History of the Persian Empire, £25.00
Diameter: 9.800 cm
Thickness: 1.500 cm
Decorative roundel with a bearded face
Elamite, about 1350-1200 BC
Said to be from Pir-i Kuh, Dailaman region, north-west Iran
Traces of silver and gold on a roundel to decorate a belt, clothing or a horse's harness
This decorative roundel, with a frontal bearded face, may have been used to ornament clothing or as a horse-trapping. It is made of bitumen with a band of copper. It bears traces of silver gilt, and other similar objects show that this metal originally covered the bitumen. The gold leaf was attached to the silver by burnishing and heating, a process known as diffusion bonding.
The use of bitumen as the core material suggests this roundel was manufactured in Susiana, where there are substantial bitumen seeps and a lengthy tradition of its use in sculpture. Similar objects have been excavated in this region at Susa and Haft Tepe. The latter site was probably occupied only during the fourteenth and thirteenth centuries BC hence this object can be relatively closely dated.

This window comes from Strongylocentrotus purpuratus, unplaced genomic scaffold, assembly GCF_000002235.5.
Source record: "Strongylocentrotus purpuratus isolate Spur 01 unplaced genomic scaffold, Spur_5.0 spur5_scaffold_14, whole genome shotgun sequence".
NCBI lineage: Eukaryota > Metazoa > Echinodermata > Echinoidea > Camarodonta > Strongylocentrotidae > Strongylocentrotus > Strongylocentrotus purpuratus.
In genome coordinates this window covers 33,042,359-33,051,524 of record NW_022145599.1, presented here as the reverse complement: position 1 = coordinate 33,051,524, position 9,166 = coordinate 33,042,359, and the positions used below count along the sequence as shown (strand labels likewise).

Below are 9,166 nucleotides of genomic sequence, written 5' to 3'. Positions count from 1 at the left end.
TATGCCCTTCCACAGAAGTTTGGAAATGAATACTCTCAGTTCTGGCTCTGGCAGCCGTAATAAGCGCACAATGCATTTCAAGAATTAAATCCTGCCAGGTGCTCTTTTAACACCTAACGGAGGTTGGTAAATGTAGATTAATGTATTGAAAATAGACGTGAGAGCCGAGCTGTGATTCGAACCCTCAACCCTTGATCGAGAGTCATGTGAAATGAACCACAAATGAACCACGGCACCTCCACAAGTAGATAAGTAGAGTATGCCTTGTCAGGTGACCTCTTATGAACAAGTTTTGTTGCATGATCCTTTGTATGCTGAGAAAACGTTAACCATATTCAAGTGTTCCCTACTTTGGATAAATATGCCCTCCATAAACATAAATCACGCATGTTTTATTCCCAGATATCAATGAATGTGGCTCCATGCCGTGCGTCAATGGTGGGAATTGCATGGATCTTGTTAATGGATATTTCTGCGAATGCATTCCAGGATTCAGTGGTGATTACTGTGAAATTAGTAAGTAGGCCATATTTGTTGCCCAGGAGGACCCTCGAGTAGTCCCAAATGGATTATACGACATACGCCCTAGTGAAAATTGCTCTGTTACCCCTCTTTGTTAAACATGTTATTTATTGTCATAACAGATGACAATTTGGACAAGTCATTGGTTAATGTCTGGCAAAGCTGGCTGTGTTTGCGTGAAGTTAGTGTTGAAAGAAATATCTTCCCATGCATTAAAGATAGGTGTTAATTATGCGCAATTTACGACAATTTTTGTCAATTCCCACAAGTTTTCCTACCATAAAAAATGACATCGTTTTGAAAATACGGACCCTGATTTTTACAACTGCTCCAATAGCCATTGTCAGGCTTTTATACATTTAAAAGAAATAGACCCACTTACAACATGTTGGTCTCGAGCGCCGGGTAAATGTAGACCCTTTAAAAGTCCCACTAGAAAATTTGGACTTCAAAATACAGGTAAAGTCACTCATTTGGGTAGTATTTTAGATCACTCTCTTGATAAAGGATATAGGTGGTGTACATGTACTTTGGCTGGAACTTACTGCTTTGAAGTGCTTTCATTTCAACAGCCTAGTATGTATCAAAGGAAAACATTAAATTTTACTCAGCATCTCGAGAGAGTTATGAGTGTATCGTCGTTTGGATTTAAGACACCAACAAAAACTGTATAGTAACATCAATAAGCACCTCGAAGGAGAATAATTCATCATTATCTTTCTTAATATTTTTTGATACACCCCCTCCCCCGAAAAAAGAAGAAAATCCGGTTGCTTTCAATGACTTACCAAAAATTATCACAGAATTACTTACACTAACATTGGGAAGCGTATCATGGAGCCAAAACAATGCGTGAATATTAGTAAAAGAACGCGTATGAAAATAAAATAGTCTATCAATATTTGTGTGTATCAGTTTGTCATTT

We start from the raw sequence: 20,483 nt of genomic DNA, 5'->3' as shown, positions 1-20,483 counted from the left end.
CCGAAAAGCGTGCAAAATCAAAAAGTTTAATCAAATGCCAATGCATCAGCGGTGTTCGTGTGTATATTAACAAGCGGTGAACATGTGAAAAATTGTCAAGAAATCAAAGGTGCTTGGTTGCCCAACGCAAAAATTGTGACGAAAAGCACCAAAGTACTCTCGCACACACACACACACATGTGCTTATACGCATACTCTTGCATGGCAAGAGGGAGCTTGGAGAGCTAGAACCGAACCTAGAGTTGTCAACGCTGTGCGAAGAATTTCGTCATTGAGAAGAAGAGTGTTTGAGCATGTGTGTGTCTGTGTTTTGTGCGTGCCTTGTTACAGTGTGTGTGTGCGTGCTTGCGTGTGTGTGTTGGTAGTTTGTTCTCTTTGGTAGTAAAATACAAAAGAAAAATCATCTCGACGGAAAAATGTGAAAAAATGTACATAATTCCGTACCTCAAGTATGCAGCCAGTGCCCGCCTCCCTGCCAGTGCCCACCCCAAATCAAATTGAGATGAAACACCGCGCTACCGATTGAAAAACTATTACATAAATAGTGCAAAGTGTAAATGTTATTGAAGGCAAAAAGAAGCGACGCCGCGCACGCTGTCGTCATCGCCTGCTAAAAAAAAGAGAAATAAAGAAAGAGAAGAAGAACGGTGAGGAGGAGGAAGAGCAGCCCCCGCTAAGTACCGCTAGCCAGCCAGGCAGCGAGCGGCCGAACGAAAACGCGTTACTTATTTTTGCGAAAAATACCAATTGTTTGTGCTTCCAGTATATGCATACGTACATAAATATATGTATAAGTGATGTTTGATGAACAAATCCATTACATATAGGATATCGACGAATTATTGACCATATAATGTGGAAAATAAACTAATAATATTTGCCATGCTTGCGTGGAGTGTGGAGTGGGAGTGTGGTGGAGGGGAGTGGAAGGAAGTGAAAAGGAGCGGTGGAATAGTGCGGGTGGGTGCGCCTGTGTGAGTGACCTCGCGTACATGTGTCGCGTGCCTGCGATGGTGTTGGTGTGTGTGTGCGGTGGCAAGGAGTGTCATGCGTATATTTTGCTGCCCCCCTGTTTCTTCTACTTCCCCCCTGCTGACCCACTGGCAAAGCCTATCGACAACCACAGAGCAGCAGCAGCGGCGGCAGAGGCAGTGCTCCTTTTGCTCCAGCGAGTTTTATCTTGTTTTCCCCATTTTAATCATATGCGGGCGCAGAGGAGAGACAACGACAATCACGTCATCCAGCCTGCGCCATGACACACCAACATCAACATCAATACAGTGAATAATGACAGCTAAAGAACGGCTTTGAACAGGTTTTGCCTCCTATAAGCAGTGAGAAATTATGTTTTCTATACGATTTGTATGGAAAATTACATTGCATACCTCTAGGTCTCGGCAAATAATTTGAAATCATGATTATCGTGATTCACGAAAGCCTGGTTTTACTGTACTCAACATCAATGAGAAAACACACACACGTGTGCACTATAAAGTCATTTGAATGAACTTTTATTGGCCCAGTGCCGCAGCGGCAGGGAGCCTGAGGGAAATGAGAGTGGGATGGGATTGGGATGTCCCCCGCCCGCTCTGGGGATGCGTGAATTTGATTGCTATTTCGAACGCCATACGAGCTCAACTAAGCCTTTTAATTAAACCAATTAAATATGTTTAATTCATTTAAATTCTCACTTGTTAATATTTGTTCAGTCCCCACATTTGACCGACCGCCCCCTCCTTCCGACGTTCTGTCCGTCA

The period known as Middle Elamite (fifteenth-twelfth centuries BC) was the heyday for Elam, the name given to the south-western part of Iran in antiquity. By the mid-twelfth century BC the Elamite king Shutruk-nahunte was sufficiently powerful to invade southern Mesopotamia and carry off booty to Susa, including the stone stela inscribed with the Code of Hammurabi (now in the Musée du Louvre in Paris). However, some forty years later the tables were turned when the Babylonian king, Nebuchadnezzar I, invaded Elam and brought an end to this flourishing dynasty.
J. Curtis, Ancient Persia (London, The British Museum Press, 1990)